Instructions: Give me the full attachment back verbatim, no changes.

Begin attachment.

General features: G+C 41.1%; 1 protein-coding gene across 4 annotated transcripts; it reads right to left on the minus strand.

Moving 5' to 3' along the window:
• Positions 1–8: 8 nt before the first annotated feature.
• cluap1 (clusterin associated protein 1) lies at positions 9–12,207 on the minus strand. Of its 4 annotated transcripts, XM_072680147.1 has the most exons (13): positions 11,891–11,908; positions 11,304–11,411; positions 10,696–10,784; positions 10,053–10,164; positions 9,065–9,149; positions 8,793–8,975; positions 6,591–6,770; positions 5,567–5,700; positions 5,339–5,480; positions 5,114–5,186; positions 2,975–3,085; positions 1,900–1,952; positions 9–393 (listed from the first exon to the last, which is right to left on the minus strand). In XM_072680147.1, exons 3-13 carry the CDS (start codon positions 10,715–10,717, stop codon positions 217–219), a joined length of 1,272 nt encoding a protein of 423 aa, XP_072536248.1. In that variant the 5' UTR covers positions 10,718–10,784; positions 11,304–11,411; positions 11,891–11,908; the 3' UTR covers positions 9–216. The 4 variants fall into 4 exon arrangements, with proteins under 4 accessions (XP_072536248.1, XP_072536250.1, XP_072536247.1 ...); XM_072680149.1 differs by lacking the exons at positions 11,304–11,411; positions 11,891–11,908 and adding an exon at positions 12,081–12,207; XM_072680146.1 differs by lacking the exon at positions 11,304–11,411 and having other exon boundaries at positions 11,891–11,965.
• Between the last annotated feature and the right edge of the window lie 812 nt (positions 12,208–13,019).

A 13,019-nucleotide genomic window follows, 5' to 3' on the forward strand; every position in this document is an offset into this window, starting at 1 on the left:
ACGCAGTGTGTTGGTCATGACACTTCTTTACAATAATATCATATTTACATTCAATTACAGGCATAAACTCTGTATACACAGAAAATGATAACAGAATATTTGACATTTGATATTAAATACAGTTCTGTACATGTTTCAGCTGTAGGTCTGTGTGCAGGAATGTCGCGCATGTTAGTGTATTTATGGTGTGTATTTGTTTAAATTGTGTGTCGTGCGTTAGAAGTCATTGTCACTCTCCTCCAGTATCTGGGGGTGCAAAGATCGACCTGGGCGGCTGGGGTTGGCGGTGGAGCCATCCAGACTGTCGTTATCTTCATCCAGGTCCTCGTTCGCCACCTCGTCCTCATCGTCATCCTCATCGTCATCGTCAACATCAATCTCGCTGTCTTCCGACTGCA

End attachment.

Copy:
General features: G+C 41.1%; 1 protein-coding gene across 4 annotated transcripts; it reads right to left on the minus strand.

Moving 5' to 3' along the window:
• Positions 1–8: 8 nt before the first annotated feature.
• cluap1 (clusterin associated protein 1) lies at positions 9–12,207 on the minus strand. Of its 4 annotated transcripts, XM_072680147.1 has the most exons (13): positions 11,891–11,908; positions 11,304–11,411; positions 10,696–10,784; positions 10,053–10,164; positions 9,065–9,149; positions 8,793–8,975; positions 6,591–6,770; positions 5,567–5,700; positions 5,339–5,480; positions 5,114–5,186; positions 2,975–3,085; positions 1,900–1,952; positions 9–393 (listed from the first exon to the last, which is right to left on the minus strand). In XM_072680147.1, exons 3-13 carry the CDS (start codon positions 10,715–10,717, stop codon positions 217–219), a joined length of 1,272 nt encoding a protein of 423 aa, XP_072536248.1. In that variant the 5' UTR covers positions 10,718–10,784; positions 11,304–11,411; positions 11,891–11,908; the 3' UTR covers positions 9–216. The 4 variants fall into 4 exon arrangements, with proteins under 4 accessions (XP_072536248.1, XP_072536250.1, XP_072536247.1 ...); XM_072680149.1 differs by lacking the exons at positions 11,304–11,411; positions 11,891–11,908 and adding an exon at positions 12,081–12,207; XM_072680146.1 differs by lacking the exon at positions 11,304–11,411 and having other exon boundaries at positions 11,891–11,965.
• Between the last annotated feature and the right edge of the window lie 812 nt (positions 12,208–13,019).

A 13,019-nucleotide genomic window follows, 5' to 3' on the forward strand; every position in this document is an offset into this window, starting at 1 on the left:
ACGCAGTGTGTTGGTCATGACACTTCTTTACAATAATATCATATTTACATTCAATTACAGGCATAAACTCTGTATACACAGAAAATGATAACAGAATATTTGACATTTGATATTAAATACAGTTCTGTACATGTTTCAGCTGTAGGTCTGTGTGCAGGAATGTCGCGCATGTTAGTGTATTTATGGTGTGTATTTGTTTAAATTGTGTGTCGTGCGTTAGAAGTCATTGTCACTCTCCTCCAGTATCTGGGGGTGCAAAGATCGACCTGGGCGGCTGGGGTTGGCGGTGGAGCCATCCAGACTGTCGTTATCTTCATCCAGGTCCTCGTTCGCCACCTCGTCCTCATCGTCATCCTCATCGTCATCGTCAACATCAATCTCGCTGTCTTCCGACTGCA